Stefano Zanero received a PhD in Computer Engineering from Politecnico di Milano, where he is currently an associate professor with the Dipartimento di Elettronica, Informazione e Bioingegneria. His research focuses on malware analysis, cyberphysical security, and cybersecurity in general. Besides teaching “Computer Security” and “Computer Forensics” at Politecnico, he has an extensive speaking and training experience in Italy and abroad. He co-authored over 90 scientific papers and books. He is a Senior Member of the IEEE, the IEEE Computer Society, and a lifetime senior member of the ACM. Stefano co-founded the Italian chapter of ISSA (Information System Security Association). He has been named a Fellow of ISSA. A long time op-ed writer for magazines, Stefano is also a co-founder and chairman of Secure Network, a leading information security consulting firm; a co-founder of 18Months, a cloud-based ticketing solutions provider; and a co-founder of BankSealer, a startup in the FinTech sector that addresses fraud detection through machine learning techniques.



  Using Binary Ninja to find format string vulns in Binary Ninja
 Vasco Franco
  This talk is based on the article chosen by the reviewers of the Paged Out Ezine as the best article: https://pagedout.institute/download/PagedOut_001_beta1.pdf



  Machete: 9 Years of Cyber Espionage Operations in Latin America
 Veronica Valeros
  Since early 2011, a threat actor has been conducting espionage operations in Latin America using an espionage tool known as Machete or Ragua. In this talk we will present the analysis of Machete based on the collection, reverse engineering, and analysis of more than a hundred Machete samples from 2011 to 2019. The large corpus of samples allowed us to study changes in its features and to map the gradual evolution of Machete from its creation until today. Our talk will focus on the technical aspects of this malware and the analysis of the decoy documents used in the spear phishing campaigns. Finally we will discuss how Machete managed to stay operational to this day.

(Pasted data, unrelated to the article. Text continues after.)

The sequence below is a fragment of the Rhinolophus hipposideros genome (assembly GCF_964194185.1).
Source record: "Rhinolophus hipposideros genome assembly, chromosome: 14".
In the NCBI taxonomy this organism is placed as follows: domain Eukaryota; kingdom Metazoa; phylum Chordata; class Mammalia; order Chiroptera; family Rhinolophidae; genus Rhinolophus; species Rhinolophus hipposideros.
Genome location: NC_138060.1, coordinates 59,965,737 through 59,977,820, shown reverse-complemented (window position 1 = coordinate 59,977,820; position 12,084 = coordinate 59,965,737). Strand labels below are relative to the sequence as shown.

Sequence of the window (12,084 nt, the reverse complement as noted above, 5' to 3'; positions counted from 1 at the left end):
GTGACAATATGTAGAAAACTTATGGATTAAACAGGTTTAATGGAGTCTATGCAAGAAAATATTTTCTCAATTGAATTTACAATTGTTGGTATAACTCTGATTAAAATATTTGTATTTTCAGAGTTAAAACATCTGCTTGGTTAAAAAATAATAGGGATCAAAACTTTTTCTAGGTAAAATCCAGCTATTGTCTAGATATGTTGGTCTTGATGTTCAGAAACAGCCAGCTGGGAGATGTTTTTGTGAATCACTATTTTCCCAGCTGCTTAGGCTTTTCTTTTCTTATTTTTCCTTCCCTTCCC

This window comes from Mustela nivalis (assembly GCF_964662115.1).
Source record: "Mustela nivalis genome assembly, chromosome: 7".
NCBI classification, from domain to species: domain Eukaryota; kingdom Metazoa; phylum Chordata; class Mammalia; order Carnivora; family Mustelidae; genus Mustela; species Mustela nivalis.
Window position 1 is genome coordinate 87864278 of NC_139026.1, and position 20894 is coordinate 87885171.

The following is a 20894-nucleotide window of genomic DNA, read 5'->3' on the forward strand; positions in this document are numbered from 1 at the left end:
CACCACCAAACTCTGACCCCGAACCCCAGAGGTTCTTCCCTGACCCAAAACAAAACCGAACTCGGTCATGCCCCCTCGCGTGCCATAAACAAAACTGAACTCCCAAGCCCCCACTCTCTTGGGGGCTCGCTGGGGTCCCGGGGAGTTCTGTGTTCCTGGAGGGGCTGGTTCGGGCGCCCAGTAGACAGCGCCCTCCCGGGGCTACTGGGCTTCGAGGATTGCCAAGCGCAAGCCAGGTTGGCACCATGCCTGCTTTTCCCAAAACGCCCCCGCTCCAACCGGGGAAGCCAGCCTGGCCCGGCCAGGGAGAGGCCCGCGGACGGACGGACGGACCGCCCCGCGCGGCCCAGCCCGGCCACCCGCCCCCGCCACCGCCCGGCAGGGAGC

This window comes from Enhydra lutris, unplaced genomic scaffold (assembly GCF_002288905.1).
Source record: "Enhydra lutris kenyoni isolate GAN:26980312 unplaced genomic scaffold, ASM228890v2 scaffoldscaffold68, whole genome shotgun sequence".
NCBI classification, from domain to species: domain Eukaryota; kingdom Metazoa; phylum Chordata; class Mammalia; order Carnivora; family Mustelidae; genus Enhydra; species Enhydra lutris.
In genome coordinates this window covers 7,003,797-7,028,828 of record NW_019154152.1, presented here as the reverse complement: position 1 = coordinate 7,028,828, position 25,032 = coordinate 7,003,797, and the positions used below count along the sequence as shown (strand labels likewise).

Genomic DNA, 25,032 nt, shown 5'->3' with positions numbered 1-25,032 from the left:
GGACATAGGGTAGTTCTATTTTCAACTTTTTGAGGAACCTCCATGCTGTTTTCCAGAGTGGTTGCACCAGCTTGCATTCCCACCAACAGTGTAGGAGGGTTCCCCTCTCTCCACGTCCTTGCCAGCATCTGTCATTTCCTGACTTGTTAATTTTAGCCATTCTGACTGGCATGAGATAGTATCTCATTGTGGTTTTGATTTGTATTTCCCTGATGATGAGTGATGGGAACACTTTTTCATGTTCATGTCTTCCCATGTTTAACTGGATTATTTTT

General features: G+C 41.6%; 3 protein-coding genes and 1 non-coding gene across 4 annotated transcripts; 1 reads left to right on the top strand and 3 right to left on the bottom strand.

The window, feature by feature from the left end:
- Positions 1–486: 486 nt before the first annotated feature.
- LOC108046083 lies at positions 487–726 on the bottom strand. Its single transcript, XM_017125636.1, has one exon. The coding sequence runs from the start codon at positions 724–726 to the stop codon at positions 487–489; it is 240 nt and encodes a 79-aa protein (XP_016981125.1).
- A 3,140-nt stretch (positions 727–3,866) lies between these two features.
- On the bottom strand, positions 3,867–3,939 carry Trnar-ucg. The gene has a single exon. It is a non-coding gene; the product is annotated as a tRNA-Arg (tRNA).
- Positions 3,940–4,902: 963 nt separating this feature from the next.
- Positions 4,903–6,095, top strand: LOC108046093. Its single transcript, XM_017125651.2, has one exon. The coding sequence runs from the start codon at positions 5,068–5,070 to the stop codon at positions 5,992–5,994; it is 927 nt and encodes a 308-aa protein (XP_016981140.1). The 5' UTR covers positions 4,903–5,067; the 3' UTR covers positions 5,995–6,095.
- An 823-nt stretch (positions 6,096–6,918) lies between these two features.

Veronica is a researcher and intelligence analyst from Argentina. Her research has a strong focus on helping people and involves different areas from wireless and bluetooth privacy issues to malware, botnets and intrusion analysis. She has presented her research on international conferences such as BlackHat, EkoParty, Botconf and others. She is the co-founder of the MatesLab hackerspace based in Argentina, and co-founder of the Independent Fund for Women in Tech. She is currently the director of the CivilSphere project at the Czech Technical University, dedicated to protect civil organizations and individuals from targeted attacks.